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ARNOLD PALMER HUGS WIFE WEARING MASTER GREEN JACKET - 1958 - VENTURI CLAIMS HE CHEATED

Ken Venturi's Claim that Arnold Palmer Made a Rules Breech to Win 1958 Masters

"Arnold Palmer was accused of failing to abide by the rules to win the Masters title in 1958. The accusation was made by Ken Venturi in his new autobiography, “Getting up & down: My 60 years in golf.” Ken Venturi, the 1964 US Open champion and former CBS golf analyst, insists that in 1958 Palmer knowingly broke the rules on his way to winning the first of his Master titles.

The near 50-year-old incident, during which Palmer played two balls after initially being denied relief and was eventually put in the clear by officials to count the par he scored with the second ball off a free drop, is not one of golf’s dark secrets. It was well documented at the time and has twice been referred to by Palmer in two of his own books. But Venturi has put a new slant on it by claiming that Palmer knowingly broke the rules in accepting that free drop. The incident happened at the par three 12th hole when Palmer hit his tee shot between the rear bunker and the green. After an on the spot official denied him relief from a lie he felt constituted an embedded ball, Palmer opted to play two balls pending a ruling from the tournament’s top rules official as allowed under rule 3-3a and after making a double bogey with the first ball, went on to score a par with the second one. Three holes later, officials reversed the original ruling not to allow a free drop, and said the par he had made with the second ball could stand. To the delight of his “Arnie’s Army, Palmer went on to win the event by a single shot from Doug Ford and Fred Hawkins. Venturi, who finished two shots behind him, is suggesting in his book that Palmer breached the rules because he did not decide to play the second ball until after he had made the five with the first. “You have to declare a second ball before you hit you first one,” Venturi writes. “Suppose you had chipped in with the first ball, would you still be playing a second?” he asks. According to the Venturi account, he confronted Palmer with his doubts about the legitimacy of accepting the free drop both during the round and again in the scorer’s tent at the end of the round. “You’re signing an incorrect card,” he claims he told Palmer. “No I’m not,” he says Palmer replied. “The ruling was made.” In digging up the mid-20th century controversy, Venturi claims he had the support of the great Bobby Jones and Clifford Roberts, the Augusta National co-founders who have been dead for more than a quarter of a century. “I firmly believe that Arnold did wrong,” said Venturi. “And that he knows that I know he did wrong.” Palmer, through a spokesman, has declined to comment."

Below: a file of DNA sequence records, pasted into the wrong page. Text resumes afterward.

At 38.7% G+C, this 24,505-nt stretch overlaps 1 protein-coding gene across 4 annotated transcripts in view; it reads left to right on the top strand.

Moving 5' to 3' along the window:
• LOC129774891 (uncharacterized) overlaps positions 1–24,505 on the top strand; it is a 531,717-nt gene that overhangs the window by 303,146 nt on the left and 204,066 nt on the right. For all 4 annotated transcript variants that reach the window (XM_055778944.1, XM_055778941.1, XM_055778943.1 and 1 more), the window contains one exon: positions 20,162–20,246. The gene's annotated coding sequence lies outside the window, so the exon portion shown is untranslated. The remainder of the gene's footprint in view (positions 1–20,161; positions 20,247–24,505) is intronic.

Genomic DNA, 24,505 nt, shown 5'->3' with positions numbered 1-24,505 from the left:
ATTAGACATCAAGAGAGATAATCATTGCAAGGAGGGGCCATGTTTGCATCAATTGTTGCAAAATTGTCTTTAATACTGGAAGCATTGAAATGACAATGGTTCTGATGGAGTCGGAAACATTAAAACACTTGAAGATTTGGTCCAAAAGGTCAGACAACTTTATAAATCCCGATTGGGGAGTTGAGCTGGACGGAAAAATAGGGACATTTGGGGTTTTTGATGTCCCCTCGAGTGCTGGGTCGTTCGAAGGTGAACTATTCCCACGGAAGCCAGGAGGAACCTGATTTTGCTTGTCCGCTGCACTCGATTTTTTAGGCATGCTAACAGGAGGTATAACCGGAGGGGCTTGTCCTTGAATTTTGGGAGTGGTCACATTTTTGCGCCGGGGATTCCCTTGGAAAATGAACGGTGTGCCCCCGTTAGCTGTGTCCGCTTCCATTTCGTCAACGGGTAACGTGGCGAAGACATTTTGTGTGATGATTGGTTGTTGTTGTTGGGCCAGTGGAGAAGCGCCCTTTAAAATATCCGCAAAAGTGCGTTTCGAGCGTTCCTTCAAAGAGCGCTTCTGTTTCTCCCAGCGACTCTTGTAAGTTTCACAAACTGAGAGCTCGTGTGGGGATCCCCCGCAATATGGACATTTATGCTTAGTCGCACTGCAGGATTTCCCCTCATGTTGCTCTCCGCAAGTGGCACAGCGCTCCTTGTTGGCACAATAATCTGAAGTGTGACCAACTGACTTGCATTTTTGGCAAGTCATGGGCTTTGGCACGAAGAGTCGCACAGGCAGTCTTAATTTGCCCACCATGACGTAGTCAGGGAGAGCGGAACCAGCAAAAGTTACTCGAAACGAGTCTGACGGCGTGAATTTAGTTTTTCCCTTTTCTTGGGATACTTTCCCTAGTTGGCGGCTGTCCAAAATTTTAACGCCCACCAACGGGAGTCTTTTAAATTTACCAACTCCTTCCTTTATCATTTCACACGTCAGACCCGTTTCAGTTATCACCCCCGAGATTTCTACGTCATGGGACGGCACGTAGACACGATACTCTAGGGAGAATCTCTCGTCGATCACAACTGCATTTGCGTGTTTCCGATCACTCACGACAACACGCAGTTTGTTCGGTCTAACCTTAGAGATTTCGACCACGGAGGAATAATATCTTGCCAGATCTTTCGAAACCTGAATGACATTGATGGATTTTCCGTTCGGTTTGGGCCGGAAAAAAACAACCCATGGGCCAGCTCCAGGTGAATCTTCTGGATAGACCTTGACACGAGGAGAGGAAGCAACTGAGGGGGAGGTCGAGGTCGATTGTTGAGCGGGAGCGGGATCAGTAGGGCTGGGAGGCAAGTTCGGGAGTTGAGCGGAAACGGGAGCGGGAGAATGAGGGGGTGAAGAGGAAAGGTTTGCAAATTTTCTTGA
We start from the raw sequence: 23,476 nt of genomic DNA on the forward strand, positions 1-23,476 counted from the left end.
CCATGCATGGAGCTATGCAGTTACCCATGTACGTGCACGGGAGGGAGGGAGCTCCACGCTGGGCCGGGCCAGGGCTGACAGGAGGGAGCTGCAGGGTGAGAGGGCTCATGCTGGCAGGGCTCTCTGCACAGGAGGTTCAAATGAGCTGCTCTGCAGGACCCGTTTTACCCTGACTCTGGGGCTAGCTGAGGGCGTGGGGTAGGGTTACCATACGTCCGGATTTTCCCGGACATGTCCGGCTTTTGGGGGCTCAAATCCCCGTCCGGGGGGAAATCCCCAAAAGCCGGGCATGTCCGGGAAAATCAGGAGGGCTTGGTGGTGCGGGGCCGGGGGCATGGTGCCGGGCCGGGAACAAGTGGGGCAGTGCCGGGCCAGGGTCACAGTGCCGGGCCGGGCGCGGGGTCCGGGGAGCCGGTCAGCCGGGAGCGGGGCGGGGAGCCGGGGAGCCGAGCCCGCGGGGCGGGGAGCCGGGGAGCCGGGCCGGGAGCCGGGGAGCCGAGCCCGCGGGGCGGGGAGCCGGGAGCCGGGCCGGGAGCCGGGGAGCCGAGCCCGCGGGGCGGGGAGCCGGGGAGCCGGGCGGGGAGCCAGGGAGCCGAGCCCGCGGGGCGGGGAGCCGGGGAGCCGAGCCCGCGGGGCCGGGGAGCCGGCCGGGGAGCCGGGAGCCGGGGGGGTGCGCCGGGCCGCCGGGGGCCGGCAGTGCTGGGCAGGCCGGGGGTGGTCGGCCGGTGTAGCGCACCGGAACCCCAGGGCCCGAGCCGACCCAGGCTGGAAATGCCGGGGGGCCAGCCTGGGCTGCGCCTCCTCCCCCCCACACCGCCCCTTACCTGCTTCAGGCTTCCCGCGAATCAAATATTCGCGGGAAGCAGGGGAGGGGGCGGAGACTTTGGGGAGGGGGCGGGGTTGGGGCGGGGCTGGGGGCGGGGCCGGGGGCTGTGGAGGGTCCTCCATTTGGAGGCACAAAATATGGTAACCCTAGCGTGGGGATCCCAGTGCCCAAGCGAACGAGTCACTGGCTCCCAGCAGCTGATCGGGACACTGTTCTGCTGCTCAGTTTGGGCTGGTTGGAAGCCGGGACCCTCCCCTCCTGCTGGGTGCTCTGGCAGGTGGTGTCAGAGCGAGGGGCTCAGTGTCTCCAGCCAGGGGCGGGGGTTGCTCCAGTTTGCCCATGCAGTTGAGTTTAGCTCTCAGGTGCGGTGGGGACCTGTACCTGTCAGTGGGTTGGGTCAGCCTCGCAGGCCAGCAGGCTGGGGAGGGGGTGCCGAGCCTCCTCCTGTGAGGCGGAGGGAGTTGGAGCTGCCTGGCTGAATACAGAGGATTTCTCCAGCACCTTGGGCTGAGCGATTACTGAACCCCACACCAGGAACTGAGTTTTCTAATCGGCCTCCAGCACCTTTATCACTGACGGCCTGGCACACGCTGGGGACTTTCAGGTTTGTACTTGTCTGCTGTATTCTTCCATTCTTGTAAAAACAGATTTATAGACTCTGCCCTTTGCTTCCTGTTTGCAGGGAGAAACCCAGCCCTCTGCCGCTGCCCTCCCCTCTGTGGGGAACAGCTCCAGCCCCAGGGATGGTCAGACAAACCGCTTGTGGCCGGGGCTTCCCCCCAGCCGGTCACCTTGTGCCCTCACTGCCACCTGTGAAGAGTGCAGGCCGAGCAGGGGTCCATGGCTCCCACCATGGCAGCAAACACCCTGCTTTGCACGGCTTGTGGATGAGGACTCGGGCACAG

Tom Meeks, senior director of rules and competition for the U.S. Golf Association, said Sunday that the 1958 rule (11-5) for playing two balls stipulated that if a player failed to announce his intentions ahead of time, the score he made with the second ball would count as his score. That was the heart of Venturi's argument. ``What if he had chipped in for birdie? He wouldn't play a second ball, would he?'' Venturi said. He said players were supposed to play the balls simultaneously; otherwise, they would get an idea of the speed and break of the green from playing the first ball to a conclusion. Meeks, however, said the rules did not require that. In an argument over semantics, Venturi said he was disturbed by headlines that used the word ``cheat.'' He said the only reference to golf's dirtiest word was in Palmer's book, ``Playing by the Rules.'' ``Going back to what my father always told me, when you're right, you don't have to explain anything to anybody,'' Venturi said. ``I don't have to justify my position to Arnold. It's the newspapers' place to say, 'Ken Venturi did not say that.'' Palmer declined to talk about Venturi's book when asked repeatedly about it last month at Bay Hill. ``I don't know a thing about it, I really don't,'' he said. ``And I'm not really too interested. That's my comment.''

Submitted by Kelly T.
 

ARNOLD PALMER HUGS WIFE WEARING MASTER GREEN JACKET - 1958 - VENTURI CLAIMS HE CHEATED






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